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2022 PSAC National Triennial Convention

Though most pandemic restrictions have been lifted, organizers chose to hold this year's convention online to protect the health and safety of our members and staff, and their communities and families when they return home.

Summary of the highlights and takeaways from this year's event:

This year PSAC’s 2022 National Triennial Convention was held virtually from May 26 to June 3.

Every three years, hundreds of members representing communities and components from all across Canada attend to discuss and decide the path forward for the organization.

PSAC National’s 2021 convention was postponed due to the pandemic, so the business of this convention set the course for a shorter two year term instead of the usual three-year cycle. 

The majority of convention time was spent reviewing PSAC’s financial position and adoption of a new budget for the next two years. 

Delegates also heard from guest speakers Bea Bruske, Canadian Labour Congress President, and author Bonnie Robichaud.

The UNW congratulates incumbent Chris Aylward on his re-election to PSAC National President, incumbent Sharon DeSousa’s acclamation to National Executive Vice President, and Alex Silas’ election to Alternate National Executive Vice President. All positions are for a two-year term.

In Solidarity,

Gayla Thunstrom
UNW President

The UNW (virtually) sent a full slate of 15 delegates (plus the UNW President) to represent our component. These delegates were elected back in October 2021 at the UNW convention. 

Because of the many unique challenges our members face, it is always important for our members to have a voice at the National table, and this is our opportunity.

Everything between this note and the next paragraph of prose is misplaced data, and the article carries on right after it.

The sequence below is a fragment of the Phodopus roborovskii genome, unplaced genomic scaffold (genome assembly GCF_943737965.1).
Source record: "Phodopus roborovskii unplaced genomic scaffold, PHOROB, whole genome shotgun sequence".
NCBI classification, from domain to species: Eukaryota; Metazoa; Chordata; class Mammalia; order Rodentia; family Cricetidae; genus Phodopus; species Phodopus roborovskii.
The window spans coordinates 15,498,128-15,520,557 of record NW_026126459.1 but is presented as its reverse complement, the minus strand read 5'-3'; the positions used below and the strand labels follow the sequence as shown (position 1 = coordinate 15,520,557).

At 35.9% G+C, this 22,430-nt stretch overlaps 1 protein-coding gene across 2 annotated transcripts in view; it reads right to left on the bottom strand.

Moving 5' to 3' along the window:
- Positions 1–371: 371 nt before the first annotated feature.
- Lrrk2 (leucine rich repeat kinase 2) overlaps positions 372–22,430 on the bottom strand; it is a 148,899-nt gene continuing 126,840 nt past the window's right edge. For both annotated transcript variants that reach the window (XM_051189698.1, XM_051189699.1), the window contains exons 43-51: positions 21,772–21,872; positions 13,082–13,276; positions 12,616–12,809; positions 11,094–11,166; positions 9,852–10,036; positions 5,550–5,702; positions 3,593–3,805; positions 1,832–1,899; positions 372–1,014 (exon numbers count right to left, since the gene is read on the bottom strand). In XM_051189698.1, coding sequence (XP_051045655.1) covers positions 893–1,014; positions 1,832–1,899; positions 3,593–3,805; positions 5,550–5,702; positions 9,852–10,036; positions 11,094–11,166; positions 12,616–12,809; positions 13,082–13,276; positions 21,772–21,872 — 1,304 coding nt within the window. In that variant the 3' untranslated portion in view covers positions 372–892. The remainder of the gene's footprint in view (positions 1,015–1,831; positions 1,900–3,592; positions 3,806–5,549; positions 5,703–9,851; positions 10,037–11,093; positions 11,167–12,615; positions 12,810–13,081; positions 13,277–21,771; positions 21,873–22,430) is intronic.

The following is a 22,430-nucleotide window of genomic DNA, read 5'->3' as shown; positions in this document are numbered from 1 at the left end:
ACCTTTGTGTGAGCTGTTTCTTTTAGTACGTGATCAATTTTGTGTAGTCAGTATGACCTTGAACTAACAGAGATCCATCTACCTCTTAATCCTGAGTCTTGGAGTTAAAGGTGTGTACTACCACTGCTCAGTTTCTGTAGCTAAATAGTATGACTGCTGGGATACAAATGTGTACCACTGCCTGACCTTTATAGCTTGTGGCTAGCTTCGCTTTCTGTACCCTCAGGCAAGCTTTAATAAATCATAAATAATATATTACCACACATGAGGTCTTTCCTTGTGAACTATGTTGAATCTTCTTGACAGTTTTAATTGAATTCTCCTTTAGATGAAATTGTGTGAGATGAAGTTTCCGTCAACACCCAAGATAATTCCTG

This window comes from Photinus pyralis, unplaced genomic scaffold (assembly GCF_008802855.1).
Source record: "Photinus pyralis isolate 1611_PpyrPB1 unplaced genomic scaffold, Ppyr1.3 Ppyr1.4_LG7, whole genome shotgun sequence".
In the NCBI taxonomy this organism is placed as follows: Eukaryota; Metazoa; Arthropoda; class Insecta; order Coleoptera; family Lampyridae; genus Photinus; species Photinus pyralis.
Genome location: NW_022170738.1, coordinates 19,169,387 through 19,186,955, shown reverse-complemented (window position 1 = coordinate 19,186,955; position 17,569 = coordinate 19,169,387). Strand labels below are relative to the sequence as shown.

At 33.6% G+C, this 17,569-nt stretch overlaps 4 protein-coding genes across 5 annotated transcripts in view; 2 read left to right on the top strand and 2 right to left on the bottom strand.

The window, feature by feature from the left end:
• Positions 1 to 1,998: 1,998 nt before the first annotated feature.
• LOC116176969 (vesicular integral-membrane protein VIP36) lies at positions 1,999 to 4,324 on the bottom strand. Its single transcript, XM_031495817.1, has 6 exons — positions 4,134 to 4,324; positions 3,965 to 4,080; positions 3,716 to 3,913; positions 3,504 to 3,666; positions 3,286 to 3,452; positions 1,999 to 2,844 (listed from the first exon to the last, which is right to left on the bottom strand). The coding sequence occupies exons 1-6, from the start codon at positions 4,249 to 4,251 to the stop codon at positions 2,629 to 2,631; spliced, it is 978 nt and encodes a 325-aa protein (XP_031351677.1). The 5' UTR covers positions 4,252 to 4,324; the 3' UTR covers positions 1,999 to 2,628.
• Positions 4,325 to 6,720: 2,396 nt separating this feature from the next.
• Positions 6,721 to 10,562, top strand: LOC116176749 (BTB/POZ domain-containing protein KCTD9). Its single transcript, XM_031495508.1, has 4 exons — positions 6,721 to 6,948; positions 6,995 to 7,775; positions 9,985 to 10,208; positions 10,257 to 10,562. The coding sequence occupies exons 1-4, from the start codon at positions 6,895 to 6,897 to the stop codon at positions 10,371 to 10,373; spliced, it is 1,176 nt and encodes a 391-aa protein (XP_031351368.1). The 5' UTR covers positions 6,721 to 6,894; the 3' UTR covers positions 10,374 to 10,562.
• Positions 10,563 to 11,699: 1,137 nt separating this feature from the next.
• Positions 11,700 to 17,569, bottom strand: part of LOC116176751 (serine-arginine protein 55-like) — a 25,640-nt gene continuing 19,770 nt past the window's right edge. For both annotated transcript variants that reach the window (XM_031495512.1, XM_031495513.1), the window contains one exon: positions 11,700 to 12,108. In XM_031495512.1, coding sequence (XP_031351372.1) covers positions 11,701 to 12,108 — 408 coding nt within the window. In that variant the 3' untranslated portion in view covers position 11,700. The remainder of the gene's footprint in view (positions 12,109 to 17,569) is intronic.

UNW Delegation:

  • Gayla Thunstrom, UNW President
  • Melvin Larocque, UNW 1st Vice President
  • Josée-Anne Spirito, UNW 2nd Vice President 
  • Brad Brake, UNW Equity Vice President (Local 02)
  • Kevin Butt, RVP North Great Slave (Local 10)
  • Ray Levesque, RVP Hay River (Local 06)
  • Annetta Beaulieu, Local 01
  • Sean Dalton, Local 09
  • Mary Butt, Local 10
  • Sherry Weir, Local 25
  • Laurence Wilson, Local 25
  • Kelly Bollong-Fredericks, Local 33
  • Lou Rankin, Local 32
  • Kate Reid, Local 40
  • Kelvin Kotchilea, Local 41

Less than usual amount of time was available to debate resolutions on PSAC initiatives, campaigns and changes to the union’s structure and rules, but convention packed in as much debate as they could. 

Resolutions that convention did not have time to vote on will be dealt with by the National Board of Directors, no later than October, except any that had budget implications or changes to Constitution.

The UNW Convention delegation had sent one resolution to PSAC National Convention, requesting additional resources assigned to address the grievance backlog. The Collective Bargaining Committee had ranked this resolution #6 in their top 10 priorities, with a recommendation of concurrence. Unfortunately, time did not permit this resolution to make it to the floor for debate.

Some of the notable business and resolutions that were passed:

  • 2-year Budget was passed, which will see PSAC through to next National Convention in 2024.
  • PSAC to stop using all single-use items in all of its activities and adopt a zero-waste policy by 2030.